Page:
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Gemma Doyle, sixteen and proud, must leave the warmth of her childhood home in India for the rigid Spence Academy, a cold finishing school outside of London, followed by a stranger who bears puzzling warnings. Using her sharp tongue and agile mind, she navigates the stormy seas of friendship with high-born daughters and her roommate, a plain scholarship case. As Gemma discovers that her mother’s death may have an otherworldly cause, and that she herself may have innate powers, Gemma is forced to face her own frightening, yet exciting destiny . . . if only she can believe in it.


Girls who play with fire get their fingers burned. Unfortunately, Gemma’s burning did not implicate her analeptic albeit tragic and untimely death. And her life, regretfully, entails endless irritation, at least on my part.

Interestingly, the only person whom I wanted to slap more than Gemma Doyle while reading A Great and Terrible Beauty was my 13-year-old self. Although I remembered slim to none of it, I’ve always claimed the novel to be an old favourite and even stored it on my prized crème de la crème shelf. Needless to say, it is currently being relocated. With shame.

This novel had all the ingredients necessary to form a wonderful fantasy: a good premise, solid world building, a compelling writing style, a new girl, engaging if shallow secondary characters. Wherefore, then, did it go wrong?  The entirety of the blame lies with our dear protagonist. I’ve always hated the lyrics ‘how can something that feels so right be wrong?’ Aren’t hangovers enough to answer that question? And yet Gemma’s sole motivation for the majority of her actions seems to be defiance, plain and simple (and absurd). I, for one, did not appreciate A Great and Terrible Beauty‘s ending in the least. Everything Gemma faced had been brought upon her by herself, and therefore her victory over it seemed like a cheating of fate. Perhaps, had she been fatally wounded by the adversary, she would have learned her lesson.

However this is not the case. The sole of Rebel Angels and The Sweet Far Thing, the two remaining installments of the Gemma Doyle trilogy, can be summed up in one word: redundancy. Gemma messes up, everyone suffers for it, she remedies her error at the last possible minute and is cherished as a hero. Sound familiar?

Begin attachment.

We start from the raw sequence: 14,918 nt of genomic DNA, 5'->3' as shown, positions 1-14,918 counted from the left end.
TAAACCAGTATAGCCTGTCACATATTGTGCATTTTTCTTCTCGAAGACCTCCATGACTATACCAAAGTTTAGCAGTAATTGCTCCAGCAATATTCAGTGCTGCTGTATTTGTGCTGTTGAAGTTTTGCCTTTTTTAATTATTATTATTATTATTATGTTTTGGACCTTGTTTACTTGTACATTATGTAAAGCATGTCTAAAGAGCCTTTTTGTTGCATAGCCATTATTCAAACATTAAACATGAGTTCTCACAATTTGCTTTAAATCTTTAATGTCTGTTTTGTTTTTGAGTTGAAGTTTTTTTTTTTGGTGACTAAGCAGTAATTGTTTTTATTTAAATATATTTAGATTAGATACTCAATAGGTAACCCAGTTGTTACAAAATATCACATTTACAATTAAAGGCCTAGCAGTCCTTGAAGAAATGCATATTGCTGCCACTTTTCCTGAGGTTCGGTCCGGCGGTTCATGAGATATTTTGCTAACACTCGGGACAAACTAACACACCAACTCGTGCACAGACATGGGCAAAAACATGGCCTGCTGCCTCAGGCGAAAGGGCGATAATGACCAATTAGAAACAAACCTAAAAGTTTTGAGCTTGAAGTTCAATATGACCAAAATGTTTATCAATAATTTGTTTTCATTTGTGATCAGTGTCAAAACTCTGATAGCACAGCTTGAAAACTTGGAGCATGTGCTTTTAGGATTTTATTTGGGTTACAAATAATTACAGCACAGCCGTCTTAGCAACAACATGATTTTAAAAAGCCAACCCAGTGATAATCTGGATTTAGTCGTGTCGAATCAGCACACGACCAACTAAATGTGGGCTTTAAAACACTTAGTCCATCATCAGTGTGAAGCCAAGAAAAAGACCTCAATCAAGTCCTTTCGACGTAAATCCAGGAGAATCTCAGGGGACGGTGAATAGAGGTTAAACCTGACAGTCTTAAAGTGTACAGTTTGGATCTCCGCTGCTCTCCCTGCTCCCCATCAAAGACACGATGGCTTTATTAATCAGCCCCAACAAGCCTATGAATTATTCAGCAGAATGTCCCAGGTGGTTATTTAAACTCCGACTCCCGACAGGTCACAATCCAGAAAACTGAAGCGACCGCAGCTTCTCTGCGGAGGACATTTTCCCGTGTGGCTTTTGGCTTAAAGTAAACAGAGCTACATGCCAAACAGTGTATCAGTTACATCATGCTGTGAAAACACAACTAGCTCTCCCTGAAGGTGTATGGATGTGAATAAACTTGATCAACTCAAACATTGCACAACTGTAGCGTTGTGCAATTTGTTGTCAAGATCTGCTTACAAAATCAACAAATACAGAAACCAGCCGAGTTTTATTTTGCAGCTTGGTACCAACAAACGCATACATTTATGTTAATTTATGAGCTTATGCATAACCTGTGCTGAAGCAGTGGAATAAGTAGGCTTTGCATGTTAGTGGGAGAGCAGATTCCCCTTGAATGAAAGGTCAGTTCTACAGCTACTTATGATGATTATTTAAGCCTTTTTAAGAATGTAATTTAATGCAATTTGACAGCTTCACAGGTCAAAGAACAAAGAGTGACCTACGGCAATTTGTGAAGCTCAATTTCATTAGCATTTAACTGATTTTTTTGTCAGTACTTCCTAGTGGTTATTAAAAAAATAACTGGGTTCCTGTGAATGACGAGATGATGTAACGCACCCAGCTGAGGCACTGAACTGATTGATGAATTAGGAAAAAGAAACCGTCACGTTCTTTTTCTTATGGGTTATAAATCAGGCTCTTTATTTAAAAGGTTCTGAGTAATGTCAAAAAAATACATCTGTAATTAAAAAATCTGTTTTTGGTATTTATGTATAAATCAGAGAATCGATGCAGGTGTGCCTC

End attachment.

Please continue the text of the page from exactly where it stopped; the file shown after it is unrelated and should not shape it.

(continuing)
Gemma’s selfish nature did not help her case. I welcomed her faults– perfect protagonists remain unwanted and unrelatable– however there is a fine line between ‘human’ and ‘hellishly vexatious.’ Miss Bray, lamentably, crossed that line.

This is not to say that A Great and Terrible Beauty did not have its pros. As mentioned previously, some aspects of it must have appealed to my middle school self. The Realms were a delectable escape; India’s markets made for a flourishing opening scene; Victorian England was a phenomenally criticism-worthy setting (many reviewers claim it to be anachronistically portrayed, however I don’t know enough about the period to say.) Contrary to public opinion, I thoroughly enjoyed the characters of Felicity and Pippa. Sure, they were every bit as foolish and conceited as Gemma– coxcombs and popinjays to the end– if not more so, but at least they didn’t claim to be anything else. Moreover, I cherished the novel’s dark bits, however few and far between they were. I guess I’m still looking for the perfect Gothic thriller.

Just one more forewarning: this novel is not a romance. There are a few pages dedicated to Gemma’s adolescent libido, the key word here being ‘few’.

A Great and Terrible Beauty‘s promise and potential were dismally wasted on the spirit of foolish teenagers. Fortunately, Libba Bray puts that same spirit to use in her next two novels, Going Bovine and Beauty Queens, both of which I savoured in whole. Recommended for those who frequently make use of escapism, enjoy diversion without paying heed to deeper undercurrents, and appreciate pretentious fops. 2.9/5 stars.


I’ll keep you posted,

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